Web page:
Decof, Ping attorney in suit against USGA, dies
Leonard Decof, the celebrated attorney who represented Ping during the original Eye 2 controversy, died Dec. 31. Decof was 86.
Decof, who graduated from Yale and then received his law degree from Harvard, practiced in the areas of medical malpractice, product liability, personal injury law, antitrust, and commercial litigation at Decof & Decof--the firm he founded in 1975--in Providence, R.I. Decof argued several cases before the Supreme Court, but is known best in golf circles for the Ping case as well as being retained by Callaway Golf as special counsel.
Decof's work on the Ping suit came to the fore early last year when several PGA Tour players used old Ping Eye 2 wedges as an attempt to circumvent the new groove rule. Those clubs were grandfathered in 1990 as part of a settlement of a suit Ping had filed against the USGA. Many questioned at the time why the tour simply didn't close the loophole by prohibiting the use of the clubs in its tournaments.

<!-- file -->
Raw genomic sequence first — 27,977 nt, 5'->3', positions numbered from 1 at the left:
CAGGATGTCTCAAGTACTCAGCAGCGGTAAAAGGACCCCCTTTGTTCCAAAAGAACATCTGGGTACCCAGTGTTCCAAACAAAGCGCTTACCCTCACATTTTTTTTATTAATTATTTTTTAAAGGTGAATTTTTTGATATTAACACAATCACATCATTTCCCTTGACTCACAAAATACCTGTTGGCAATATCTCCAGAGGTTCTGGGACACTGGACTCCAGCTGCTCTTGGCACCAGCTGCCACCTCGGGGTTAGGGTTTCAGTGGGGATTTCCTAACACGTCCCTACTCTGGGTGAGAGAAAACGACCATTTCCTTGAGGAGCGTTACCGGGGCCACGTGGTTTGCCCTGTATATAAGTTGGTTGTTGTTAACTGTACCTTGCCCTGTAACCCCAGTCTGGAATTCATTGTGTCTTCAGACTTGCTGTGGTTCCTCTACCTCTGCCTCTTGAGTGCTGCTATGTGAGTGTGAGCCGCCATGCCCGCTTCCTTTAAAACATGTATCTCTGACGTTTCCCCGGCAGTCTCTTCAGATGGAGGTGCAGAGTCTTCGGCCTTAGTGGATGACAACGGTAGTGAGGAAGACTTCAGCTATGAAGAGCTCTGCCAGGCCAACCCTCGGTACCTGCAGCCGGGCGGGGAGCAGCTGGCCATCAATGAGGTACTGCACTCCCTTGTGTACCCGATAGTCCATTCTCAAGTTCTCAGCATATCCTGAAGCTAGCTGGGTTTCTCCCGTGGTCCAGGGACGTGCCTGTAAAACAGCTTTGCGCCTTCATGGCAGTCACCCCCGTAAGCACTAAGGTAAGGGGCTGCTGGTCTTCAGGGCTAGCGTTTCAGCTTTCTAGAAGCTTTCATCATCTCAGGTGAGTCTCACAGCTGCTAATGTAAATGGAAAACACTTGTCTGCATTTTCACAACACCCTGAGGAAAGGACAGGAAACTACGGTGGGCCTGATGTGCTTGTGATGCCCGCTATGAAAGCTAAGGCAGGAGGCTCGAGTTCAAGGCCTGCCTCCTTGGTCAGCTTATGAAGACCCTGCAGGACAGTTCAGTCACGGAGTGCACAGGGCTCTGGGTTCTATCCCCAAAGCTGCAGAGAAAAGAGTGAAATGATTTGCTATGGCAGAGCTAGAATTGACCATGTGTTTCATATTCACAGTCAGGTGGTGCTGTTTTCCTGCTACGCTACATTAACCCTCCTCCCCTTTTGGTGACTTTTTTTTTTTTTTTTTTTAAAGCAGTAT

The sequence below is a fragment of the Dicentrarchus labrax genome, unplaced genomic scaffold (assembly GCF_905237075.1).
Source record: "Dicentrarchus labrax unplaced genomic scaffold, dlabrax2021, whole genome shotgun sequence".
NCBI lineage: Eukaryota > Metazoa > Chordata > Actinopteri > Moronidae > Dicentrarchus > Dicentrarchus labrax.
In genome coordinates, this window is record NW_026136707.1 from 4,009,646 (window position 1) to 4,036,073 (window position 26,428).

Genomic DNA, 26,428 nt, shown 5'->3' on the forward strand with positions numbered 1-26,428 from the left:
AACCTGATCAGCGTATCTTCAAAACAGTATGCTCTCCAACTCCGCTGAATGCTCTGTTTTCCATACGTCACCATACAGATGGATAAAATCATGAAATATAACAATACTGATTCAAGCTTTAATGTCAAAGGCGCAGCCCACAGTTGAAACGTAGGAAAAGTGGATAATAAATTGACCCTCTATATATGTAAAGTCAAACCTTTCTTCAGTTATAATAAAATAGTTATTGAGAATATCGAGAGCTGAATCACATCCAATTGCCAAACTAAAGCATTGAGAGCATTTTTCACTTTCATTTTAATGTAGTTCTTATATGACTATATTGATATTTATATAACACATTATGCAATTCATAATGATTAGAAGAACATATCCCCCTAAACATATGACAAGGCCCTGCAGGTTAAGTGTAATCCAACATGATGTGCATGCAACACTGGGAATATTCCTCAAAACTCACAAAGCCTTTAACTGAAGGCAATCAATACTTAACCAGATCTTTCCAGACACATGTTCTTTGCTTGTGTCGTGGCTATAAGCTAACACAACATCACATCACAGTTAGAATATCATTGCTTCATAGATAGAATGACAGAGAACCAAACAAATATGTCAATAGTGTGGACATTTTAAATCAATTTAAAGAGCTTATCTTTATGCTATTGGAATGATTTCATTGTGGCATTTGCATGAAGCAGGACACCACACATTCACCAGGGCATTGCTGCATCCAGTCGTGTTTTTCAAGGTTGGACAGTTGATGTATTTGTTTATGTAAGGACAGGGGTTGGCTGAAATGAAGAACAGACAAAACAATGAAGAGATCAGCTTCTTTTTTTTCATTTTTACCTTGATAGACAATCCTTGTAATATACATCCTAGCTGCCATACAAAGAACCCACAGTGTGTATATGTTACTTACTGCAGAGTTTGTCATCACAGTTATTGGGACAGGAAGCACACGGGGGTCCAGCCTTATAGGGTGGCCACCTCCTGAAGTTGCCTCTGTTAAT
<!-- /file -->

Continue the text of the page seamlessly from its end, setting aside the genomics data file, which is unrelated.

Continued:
The fact is, they couldn't. Decof had made certain of that 20 years earlier.
"The PGA Tour has always conformed to USGA rules," Decof told Golf Digest. "When we settled the case, I drew up a protocol that said that before the PGA Tour could depart from the USGA that detailed hearings had to be held."
Decof went on to add that the protocol provided for a five-person commission made up of those with expertise on the issue and that all interested parties would be allowed to state their case. "The commission would make a decision based on the evidence," he said.
-- E. Michael Johnson